‘Channel Clutter’ Is a Real Thing, and It Could Be Ruining Your Netflix Experience

Your brother keeps sending you True Detective theories, your S.O. just asked if you finally started Game of Thrones and all your BFF wants to do is gab about creepy stalker Penn Badgley from You. Maniac? The Crown? Did you see Schitt's Creek yet? Haunting of Hill House? The Fyre Festival docs? What about Sex Education? Finally get around to Salt Fat Acid Heat?

Phew. Just me, or is it becoming extremely hard to keep up with all the new shows and movies provided by the rise of streaming sites? If you're feeling the content crush, you're not alone.

Dubbed "channel clutter," the rise of Netflix, Amazon and Hulu has given way to more than just seemingly unlimited scrolling and hyper-specific show recommendations. Whole season dumping is ending the era that saw families and friends clustered on couches to watch the same show each week.

And it could be damaging down the road, especially when the last thing society needs is more polarization. "This is my show, and that's your show," instead of "We all love The Office!" It's a bleak dystopia, in my opinion. Or, to quote Michael Scott, "I don't hate it. I just don't like it at all, and it's terrible."

"If Netflix thrives on subscriptions, and it’s the buzz around individual shows and movies—ideally an escalating hum of media coverage, advertising and word-of-mouth endorsements—that drives signups, what’s the point of churning out more programming than you can effectively promote?" writes TV critic Judy Berman for Time magazine.

In fact, the experts have weighed in, and it seems this entertainment fatigue comes from the over-proliferation of content (and not, in fact, our worsening attention spans). Although, according to a recent study from the Journal of the American Medical Association, teens who spend a lot of time on digital media showed increased symptoms for that, too.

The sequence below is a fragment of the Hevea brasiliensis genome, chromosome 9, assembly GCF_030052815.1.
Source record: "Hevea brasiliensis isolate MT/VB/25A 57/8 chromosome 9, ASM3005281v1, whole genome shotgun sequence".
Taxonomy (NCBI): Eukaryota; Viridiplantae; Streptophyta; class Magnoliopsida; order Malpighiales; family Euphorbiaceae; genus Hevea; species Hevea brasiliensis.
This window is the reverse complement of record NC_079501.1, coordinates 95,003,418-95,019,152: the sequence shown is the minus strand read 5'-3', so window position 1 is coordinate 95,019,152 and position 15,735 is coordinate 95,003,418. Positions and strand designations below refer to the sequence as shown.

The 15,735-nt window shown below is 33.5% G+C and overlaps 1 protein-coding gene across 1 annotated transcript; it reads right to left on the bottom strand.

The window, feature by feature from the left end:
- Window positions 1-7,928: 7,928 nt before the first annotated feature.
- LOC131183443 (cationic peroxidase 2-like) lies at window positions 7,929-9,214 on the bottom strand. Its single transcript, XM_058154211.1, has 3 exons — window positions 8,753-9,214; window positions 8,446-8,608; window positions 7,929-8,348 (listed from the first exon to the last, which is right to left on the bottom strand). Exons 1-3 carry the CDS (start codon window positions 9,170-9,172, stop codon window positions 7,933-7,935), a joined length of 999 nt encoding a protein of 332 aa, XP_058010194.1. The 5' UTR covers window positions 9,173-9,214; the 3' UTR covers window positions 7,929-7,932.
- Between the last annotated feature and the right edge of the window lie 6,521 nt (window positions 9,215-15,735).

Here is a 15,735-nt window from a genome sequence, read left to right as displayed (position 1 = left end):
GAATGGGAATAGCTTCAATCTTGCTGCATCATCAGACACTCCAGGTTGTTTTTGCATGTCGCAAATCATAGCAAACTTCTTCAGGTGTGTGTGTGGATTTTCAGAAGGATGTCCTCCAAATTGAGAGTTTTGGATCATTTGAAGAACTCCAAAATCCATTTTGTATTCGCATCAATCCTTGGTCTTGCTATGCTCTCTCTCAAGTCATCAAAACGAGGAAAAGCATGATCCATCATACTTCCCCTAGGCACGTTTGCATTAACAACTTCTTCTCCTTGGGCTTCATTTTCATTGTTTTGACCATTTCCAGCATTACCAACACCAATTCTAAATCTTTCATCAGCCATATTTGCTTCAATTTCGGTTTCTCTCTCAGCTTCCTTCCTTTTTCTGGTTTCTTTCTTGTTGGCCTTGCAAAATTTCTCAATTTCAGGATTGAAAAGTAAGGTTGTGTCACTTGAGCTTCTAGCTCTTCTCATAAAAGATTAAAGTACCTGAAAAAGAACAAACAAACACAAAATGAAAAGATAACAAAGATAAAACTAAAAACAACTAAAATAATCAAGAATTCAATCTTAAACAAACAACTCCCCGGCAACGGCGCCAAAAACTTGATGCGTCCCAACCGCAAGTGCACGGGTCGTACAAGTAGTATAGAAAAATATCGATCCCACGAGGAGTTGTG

"This year’s Netflix release schedule made television feel overwhelming in the same way that the 24/7 digital news cycle has been since the advent of social media," Berman writes. "And a similar trade-off applies: It’s wonderful that the medium is making space for a broader range of voices, ideas and approaches to storytelling than ever, but those hyper-specific programming lanes isolate every kind of viewer (or, to use Netflix jargon, 'taste cluster') in their own bubble."

So how do you beat the channel clutter (not to mention, break out of your 'taste cluster')? In my case, I've doubled down on my absolute favorite shows (oh, hello, Bodyguard), kept a list of must-watch recommendations on my phone and let the thrum of the rest fade into background noise.

I've also started reading reviews of shows that I haven't watched—and most definitely won't have time to—just so I can keep my water-cooler chat up to date (and branch out of my lane in case I discover something I previously shrugged off that now I'm dying to see).

Exhibit A: My coworker loves The Marvelous Mrs. Maisel, so I pride myself on being at least the teeniest bit informed of what's happening with Midge. Think of it like reading the inside of the book jacket. Sure, you don't get any bang for your buck, but you also don't blow that buck on something you didn't have time for in the first place. Win-win.

Yep, I'm Tidying Up my channel clutter (alright, Marie Kondo, you can come, too).

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